Thursday, 16 May 2013

FOG Tuesday + Tyvek Bead Tutorial

At our FOG session Tuesday, we spent most of the day making beads. If you could roll it, paint it, glue it or melt it, we tried it - paper, Tyvek™, fabric, magazine pages, paste paper, organza, plastic bags and wool. 

One of the very easy ways to make a very interesting bead is to use Tyvek. Tyvek is a product used to wrap houses during construction and is also made into very durable, non-rip envelopes. We bought a box of Tyvek envelopes at Staples and they worked out to about 75 cents each. You can get a lot of beads from one envelope.
Tyvek Bead Tutorial
  • Paint both sides of the Tyvek using metallic finish acrylic or Light Body Metallic Acrylic Lumiere paints by Jacquard™. Tyvek dries very fast and takes very little paint to cover it. Lumiere paints were especially wonderful as they combine a colour with gold, so you get a big bang for your buck, so to speak.
  • Cut a piece of the painted Tyvek in a long triangle, about 1 ½" wide at one end and narrowing to a point at the other, or straight edge rectangle, about 4” – 5” by 1”.
  • Snip along the sides of the triangle, putting 1/4 inch slashes either straight toward the middle or on an angle.
  • Roll the Tyvek around a bamboo skewer, or knitting needle, starting with the wide end first and finishing with the pointed end. Pin the end with a straight pin to hold it together.
  • Using the heat gun, heat the bead. You will see that the Tyvek quickly melts to attach itself together, so you can remove the pin right away or wait until the bead is completely finished. The slashes you made along the Tyvek curl up and melt and create a really interesting texture to the bead.
  • Wait until the bead cools, then remove it from the bamboo skewer by simply sliding it off.

Wow!  Aren’t these great? They are a perfect addition to your next jewellery or mixed media piece.

Thursday, 2 May 2013

The Thrill of the Hunt

Jan and I just spent the weekend painting and mark making at a class led by a surface design artist. So, having been inspired by all kinds of mark marking, what better time to host a giveaway of a set of  funky clear cling stamps? I mentioned in the March Thrill of the Hunt Giveaway that Jan and I like the serendipity of making a great find, especially at a great price.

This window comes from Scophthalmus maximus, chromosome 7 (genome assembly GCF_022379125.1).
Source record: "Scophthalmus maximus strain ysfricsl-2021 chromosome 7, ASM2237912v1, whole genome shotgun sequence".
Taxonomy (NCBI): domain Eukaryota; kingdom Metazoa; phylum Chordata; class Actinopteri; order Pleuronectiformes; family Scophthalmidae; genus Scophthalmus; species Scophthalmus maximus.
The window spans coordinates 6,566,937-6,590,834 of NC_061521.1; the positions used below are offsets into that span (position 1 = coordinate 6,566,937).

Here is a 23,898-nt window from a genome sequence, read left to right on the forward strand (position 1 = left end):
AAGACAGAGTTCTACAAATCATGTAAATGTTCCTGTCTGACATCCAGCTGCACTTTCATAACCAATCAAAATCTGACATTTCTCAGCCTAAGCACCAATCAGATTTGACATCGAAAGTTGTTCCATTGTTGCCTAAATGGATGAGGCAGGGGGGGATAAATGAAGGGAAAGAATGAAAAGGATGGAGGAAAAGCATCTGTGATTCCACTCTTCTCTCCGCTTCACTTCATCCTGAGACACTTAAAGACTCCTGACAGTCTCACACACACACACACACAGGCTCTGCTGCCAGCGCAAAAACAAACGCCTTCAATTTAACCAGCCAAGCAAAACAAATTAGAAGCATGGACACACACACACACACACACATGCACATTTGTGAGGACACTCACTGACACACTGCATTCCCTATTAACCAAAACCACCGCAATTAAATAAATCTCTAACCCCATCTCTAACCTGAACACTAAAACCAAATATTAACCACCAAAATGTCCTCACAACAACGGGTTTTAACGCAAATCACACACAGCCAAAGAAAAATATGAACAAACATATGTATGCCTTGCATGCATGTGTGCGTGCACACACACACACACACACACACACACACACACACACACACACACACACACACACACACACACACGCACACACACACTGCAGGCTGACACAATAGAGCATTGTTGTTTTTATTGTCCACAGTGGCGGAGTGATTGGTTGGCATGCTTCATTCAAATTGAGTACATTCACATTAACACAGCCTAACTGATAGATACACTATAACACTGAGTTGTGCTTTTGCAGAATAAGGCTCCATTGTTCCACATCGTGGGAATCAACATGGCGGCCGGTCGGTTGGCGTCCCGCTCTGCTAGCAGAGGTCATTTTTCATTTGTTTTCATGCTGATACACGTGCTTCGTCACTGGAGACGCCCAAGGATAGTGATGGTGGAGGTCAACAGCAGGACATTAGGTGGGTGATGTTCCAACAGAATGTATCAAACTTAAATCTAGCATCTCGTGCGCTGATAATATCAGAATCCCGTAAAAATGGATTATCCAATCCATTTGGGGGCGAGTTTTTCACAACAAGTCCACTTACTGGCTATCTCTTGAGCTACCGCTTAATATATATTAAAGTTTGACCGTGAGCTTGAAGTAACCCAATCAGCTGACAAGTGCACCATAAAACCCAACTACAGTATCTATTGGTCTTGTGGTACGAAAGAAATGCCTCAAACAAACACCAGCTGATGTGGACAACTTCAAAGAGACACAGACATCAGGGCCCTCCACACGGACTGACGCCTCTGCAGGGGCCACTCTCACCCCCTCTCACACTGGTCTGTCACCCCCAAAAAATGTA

This month’s serendipitous buy is a set of stamps from Autumn Leaves by Rhonna Farrer called scribbles alphabet (a – z). The value of this set is $15.00 - $29.99 depending on the source. We were lucky to score this set at a drastically reduced price at HomeSense in Calgary, Canada.

If you are an avid scrapbooker or love to use alternate media in your artistic endeavours, HomeSense and Winners stores have been carrying an ever-changing stock of brand name supplies at a very discounted price for some time now. Cardstock, stickers, pens and embellishments from a variety of companies, Spellbinder’s dies ™, Martha Stewart ™ and Fiskars ™ products are but a few of the brand name items available. Stock changes constantly so you need to go often. 

If you live in the US, stores such as Big Lots, and Ross have similar great finds.

I am sure your mind is already thinking about how you could use these stamps in your next project, and some lucky reader will get their very own set this month. To qualify for the draw for this May giveaway, you need to send in your best tip or trick for using alphabet stamps in a mixed media or fibre arts project.

Our group of elves will pick the winner, which we will announce here on the blog on June 1. Please don’t forget to leave us your email address so we can contact the winner to arrange mailing the prize.